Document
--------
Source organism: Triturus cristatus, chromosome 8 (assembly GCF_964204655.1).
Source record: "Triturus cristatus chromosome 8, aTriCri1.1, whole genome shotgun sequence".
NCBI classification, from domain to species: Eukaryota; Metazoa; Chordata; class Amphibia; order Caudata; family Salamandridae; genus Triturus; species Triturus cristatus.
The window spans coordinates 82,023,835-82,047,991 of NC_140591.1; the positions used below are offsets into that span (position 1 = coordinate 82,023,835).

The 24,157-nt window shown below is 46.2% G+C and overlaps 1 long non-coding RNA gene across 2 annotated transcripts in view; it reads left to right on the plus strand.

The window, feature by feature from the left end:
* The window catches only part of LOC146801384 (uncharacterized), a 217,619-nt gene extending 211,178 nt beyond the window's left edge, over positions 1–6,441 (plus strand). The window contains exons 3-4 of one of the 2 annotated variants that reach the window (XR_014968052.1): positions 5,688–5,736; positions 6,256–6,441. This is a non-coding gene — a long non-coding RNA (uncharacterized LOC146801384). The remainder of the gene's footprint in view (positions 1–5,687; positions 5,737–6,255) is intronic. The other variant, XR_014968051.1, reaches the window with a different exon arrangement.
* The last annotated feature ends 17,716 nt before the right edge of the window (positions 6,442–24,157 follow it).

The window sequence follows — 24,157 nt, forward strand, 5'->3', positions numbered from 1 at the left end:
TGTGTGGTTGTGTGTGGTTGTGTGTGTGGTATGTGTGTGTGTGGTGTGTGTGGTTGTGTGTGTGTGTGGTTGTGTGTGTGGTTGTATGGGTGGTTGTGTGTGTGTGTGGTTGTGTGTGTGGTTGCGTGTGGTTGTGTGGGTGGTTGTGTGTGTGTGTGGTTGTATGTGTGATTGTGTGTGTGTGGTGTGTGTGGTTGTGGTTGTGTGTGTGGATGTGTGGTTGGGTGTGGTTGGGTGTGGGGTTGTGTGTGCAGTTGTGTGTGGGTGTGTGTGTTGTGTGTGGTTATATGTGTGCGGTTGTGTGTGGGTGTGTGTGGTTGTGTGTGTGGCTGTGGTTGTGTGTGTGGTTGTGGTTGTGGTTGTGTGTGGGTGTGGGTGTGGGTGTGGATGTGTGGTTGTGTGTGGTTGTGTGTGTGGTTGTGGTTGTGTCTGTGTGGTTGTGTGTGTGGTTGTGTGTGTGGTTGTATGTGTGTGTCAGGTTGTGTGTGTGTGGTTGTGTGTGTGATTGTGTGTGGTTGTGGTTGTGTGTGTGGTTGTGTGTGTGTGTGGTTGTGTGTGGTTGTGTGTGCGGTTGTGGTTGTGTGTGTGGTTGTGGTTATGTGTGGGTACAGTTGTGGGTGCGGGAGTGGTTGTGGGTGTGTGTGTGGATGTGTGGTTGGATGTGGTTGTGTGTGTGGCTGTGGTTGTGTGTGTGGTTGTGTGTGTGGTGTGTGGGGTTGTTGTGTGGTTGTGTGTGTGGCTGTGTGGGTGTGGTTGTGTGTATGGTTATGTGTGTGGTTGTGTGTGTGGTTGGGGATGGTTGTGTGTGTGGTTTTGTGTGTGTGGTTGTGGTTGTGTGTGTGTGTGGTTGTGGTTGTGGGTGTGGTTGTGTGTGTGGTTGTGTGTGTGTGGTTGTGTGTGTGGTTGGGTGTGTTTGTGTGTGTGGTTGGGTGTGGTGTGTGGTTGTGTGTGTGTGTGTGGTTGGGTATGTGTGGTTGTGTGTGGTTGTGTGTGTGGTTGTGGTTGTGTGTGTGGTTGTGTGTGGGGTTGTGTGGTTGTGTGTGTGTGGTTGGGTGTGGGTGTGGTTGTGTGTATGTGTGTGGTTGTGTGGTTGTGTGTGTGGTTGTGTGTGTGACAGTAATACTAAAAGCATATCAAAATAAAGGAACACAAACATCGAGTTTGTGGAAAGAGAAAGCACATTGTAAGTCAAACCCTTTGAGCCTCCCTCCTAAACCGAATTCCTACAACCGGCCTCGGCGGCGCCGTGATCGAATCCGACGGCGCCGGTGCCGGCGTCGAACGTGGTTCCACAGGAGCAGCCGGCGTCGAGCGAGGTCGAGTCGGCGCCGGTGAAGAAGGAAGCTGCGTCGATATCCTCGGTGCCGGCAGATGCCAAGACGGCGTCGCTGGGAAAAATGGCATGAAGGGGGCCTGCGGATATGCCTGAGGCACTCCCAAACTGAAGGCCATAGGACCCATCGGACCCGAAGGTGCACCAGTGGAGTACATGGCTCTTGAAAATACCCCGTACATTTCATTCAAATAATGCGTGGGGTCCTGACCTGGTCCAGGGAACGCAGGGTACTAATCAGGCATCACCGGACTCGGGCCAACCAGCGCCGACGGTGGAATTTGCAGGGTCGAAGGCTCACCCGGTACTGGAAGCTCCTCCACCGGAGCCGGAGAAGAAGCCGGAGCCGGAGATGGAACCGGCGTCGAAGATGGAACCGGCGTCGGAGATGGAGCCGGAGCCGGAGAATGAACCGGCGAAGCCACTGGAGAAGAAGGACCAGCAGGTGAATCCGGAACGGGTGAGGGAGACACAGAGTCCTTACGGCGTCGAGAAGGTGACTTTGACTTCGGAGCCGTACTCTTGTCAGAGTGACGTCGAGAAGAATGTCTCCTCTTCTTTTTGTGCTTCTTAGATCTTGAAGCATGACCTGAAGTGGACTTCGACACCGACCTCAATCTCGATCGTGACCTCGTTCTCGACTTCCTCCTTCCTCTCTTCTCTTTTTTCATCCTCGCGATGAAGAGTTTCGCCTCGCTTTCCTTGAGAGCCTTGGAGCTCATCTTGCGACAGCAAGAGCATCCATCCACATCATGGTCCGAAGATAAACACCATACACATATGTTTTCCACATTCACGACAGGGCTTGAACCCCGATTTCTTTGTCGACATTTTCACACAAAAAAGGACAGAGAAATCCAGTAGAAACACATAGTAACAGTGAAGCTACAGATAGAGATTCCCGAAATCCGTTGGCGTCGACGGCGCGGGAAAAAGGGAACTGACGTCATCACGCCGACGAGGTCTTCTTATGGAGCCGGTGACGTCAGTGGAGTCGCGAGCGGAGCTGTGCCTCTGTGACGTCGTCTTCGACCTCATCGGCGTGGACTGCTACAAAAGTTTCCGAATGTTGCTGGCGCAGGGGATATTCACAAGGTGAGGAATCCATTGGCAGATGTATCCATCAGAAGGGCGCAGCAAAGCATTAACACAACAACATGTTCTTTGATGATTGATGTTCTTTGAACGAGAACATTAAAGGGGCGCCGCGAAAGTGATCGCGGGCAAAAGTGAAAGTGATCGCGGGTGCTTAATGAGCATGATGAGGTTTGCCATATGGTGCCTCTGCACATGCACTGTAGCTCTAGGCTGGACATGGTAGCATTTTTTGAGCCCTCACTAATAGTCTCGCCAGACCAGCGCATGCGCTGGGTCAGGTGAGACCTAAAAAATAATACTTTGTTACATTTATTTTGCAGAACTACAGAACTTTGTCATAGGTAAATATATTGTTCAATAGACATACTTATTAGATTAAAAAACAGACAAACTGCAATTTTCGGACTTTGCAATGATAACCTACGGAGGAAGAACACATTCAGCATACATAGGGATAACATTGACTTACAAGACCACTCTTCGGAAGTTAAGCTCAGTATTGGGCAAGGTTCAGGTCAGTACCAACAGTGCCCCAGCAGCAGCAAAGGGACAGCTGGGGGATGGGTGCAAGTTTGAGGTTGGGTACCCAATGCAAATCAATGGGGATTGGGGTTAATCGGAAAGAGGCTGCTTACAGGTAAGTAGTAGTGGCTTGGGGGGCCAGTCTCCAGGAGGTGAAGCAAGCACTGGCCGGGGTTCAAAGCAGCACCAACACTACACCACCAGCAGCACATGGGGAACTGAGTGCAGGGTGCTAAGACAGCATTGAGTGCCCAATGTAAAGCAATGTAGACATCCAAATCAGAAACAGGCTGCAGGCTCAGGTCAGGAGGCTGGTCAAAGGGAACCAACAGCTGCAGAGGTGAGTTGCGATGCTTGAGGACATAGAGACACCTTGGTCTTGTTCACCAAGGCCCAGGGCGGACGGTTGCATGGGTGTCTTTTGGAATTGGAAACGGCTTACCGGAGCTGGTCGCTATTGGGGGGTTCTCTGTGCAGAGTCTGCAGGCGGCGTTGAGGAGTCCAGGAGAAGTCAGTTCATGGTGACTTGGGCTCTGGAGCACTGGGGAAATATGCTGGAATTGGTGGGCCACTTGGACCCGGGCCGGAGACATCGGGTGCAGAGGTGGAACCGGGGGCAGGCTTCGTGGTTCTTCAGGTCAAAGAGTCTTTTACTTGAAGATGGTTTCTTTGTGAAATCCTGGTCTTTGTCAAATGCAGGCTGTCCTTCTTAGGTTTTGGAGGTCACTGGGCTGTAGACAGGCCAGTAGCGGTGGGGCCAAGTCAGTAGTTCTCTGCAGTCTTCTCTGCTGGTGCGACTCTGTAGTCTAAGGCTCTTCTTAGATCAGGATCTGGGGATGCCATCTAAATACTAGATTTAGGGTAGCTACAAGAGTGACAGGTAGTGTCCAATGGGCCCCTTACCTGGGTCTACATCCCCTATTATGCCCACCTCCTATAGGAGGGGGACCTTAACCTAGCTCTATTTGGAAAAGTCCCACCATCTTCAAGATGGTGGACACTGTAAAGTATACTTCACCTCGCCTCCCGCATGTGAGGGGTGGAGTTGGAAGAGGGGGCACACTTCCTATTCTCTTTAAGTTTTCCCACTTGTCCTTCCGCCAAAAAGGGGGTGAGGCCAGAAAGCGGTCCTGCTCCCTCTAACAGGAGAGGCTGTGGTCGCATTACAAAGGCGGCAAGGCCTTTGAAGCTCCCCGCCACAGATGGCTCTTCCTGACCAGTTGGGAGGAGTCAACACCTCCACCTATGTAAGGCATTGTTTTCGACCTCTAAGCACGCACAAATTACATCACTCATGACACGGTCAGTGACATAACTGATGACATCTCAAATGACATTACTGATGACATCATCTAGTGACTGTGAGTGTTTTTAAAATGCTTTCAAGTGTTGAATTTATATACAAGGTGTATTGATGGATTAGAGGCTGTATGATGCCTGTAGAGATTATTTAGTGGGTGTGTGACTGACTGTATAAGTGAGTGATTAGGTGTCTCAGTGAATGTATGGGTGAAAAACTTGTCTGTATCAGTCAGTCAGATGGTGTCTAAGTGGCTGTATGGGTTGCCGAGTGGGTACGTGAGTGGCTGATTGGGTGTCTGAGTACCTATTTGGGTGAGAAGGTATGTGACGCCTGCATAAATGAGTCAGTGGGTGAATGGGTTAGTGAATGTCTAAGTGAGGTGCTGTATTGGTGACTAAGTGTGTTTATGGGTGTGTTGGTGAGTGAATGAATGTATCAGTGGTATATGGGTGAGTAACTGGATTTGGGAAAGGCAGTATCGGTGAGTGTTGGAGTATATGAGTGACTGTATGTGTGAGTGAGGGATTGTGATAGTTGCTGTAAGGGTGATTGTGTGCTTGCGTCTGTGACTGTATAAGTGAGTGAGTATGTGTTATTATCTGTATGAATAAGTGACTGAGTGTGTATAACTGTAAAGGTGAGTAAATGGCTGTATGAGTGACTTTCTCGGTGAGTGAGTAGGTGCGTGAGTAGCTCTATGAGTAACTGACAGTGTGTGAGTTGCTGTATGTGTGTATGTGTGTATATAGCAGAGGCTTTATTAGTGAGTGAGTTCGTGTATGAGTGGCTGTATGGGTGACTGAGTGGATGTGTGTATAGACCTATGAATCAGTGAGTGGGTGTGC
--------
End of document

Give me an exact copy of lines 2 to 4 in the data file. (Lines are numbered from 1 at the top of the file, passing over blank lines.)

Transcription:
Source record: "Triturus cristatus chromosome 8, aTriCri1.1, whole genome shotgun sequence".
NCBI classification, from domain to species: Eukaryota; Metazoa; Chordata; class Amphibia; order Caudata; family Salamandridae; genus Triturus; species Triturus cristatus.
The window spans coordinates 82,023,835-82,047,991 of NC_140591.1; the positions used below are offsets into that span (position 1 = coordinate 82,023,835).